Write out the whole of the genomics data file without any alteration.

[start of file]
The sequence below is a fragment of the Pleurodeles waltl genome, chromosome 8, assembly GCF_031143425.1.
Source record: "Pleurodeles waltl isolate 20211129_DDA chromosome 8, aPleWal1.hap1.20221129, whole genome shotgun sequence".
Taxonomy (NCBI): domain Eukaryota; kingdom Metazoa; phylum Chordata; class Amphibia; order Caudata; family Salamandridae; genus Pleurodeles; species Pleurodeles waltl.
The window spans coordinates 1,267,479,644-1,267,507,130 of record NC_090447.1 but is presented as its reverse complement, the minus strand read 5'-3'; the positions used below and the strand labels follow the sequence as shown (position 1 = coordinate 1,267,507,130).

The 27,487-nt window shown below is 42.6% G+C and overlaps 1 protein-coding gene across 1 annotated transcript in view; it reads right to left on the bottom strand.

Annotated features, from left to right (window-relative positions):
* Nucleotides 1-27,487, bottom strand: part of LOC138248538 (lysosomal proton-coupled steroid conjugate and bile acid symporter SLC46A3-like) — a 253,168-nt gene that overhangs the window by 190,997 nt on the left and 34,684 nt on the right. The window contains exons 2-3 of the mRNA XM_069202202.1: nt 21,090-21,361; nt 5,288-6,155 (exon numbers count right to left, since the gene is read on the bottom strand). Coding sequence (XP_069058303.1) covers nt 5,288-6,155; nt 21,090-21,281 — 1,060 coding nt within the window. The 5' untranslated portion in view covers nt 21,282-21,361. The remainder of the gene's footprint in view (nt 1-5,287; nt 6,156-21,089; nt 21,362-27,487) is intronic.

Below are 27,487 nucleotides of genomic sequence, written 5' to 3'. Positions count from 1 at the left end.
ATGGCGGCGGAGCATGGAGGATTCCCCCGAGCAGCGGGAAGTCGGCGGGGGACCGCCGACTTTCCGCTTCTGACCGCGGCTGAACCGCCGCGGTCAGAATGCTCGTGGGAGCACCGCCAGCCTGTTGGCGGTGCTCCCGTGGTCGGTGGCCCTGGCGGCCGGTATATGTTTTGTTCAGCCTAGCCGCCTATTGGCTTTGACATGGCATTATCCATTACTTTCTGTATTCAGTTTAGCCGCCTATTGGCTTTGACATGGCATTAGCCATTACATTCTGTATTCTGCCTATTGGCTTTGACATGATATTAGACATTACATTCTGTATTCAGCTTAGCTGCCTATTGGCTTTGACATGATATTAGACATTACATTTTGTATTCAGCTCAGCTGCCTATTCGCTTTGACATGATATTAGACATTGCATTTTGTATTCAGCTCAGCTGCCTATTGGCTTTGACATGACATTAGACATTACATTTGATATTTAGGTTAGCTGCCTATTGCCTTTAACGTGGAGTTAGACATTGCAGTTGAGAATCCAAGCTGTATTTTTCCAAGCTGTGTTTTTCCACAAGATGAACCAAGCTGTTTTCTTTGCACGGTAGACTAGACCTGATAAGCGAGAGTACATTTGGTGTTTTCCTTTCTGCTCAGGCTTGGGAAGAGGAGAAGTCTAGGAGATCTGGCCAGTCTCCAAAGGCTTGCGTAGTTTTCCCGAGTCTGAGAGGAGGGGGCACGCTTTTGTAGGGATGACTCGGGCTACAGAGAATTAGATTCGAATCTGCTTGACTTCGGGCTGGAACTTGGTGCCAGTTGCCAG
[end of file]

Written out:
The sequence below is a fragment of the Pleurodeles waltl genome, chromosome 8, assembly GCF_031143425.1.
Source record: "Pleurodeles waltl isolate 20211129_DDA chromosome 8, aPleWal1.hap1.20221129, whole genome shotgun sequence".
Taxonomy (NCBI): domain Eukaryota; kingdom Metazoa; phylum Chordata; class Amphibia; order Caudata; family Salamandridae; genus Pleurodeles; species Pleurodeles waltl.
The window spans coordinates 1,267,479,644-1,267,507,130 of record NC_090447.1 but is presented as its reverse complement, the minus strand read 5'-3'; the positions used below and the strand labels follow the sequence as shown (position 1 = coordinate 1,267,507,130).

The 27,487-nt window shown below is 42.6% G+C and overlaps 1 protein-coding gene across 1 annotated transcript in view; it reads right to left on the bottom strand.

Annotated features, from left to right (window-relative positions):
* Nucleotides 1-27,487, bottom strand: part of LOC138248538 (lysosomal proton-coupled steroid conjugate and bile acid symporter SLC46A3-like) — a 253,168-nt gene that overhangs the window by 190,997 nt on the left and 34,684 nt on the right. The window contains exons 2-3 of the mRNA XM_069202202.1: nt 21,090-21,361; nt 5,288-6,155 (exon numbers count right to left, since the gene is read on the bottom strand). Coding sequence (XP_069058303.1) covers nt 5,288-6,155; nt 21,090-21,281 — 1,060 coding nt within the window. The 5' untranslated portion in view covers nt 21,282-21,361. The remainder of the gene's footprint in view (nt 1-5,287; nt 6,156-21,089; nt 21,362-27,487) is intronic.

Below are 27,487 nucleotides of genomic sequence, written 5' to 3'. Positions count from 1 at the left end.
ATGGCGGCGGAGCATGGAGGATTCCCCCGAGCAGCGGGAAGTCGGCGGGGGACCGCCGACTTTCCGCTTCTGACCGCGGCTGAACCGCCGCGGTCAGAATGCTCGTGGGAGCACCGCCAGCCTGTTGGCGGTGCTCCCGTGGTCGGTGGCCCTGGCGGCCGGTATATGTTTTGTTCAGCCTAGCCGCCTATTGGCTTTGACATGGCATTATCCATTACTTTCTGTATTCAGTTTAGCCGCCTATTGGCTTTGACATGGCATTAGCCATTACATTCTGTATTCTGCCTATTGGCTTTGACATGATATTAGACATTACATTCTGTATTCAGCTTAGCTGCCTATTGGCTTTGACATGATATTAGACATTACATTTTGTATTCAGCTCAGCTGCCTATTCGCTTTGACATGATATTAGACATTGCATTTTGTATTCAGCTCAGCTGCCTATTGGCTTTGACATGACATTAGACATTACATTTGATATTTAGGTTAGCTGCCTATTGCCTTTAACGTGGAGTTAGACATTGCAGTTGAGAATCCAAGCTGTATTTTTCCAAGCTGTGTTTTTCCACAAGATGAACCAAGCTGTTTTCTTTGCACGGTAGACTAGACCTGATAAGCGAGAGTACATTTGGTGTTTTCCTTTCTGCTCAGGCTTGGGAAGAGGAGAAGTCTAGGAGATCTGGCCAGTCTCCAAAGGCTTGCGTAGTTTTCCCGAGTCTGAGAGGAGGGGGCACGCTTTTGTAGGGATGACTCGGGCTACAGAGAATTAGATTCGAATCTGCTTGACTTCGGGCTGGAACTTGGTGCCAGTTGCCAG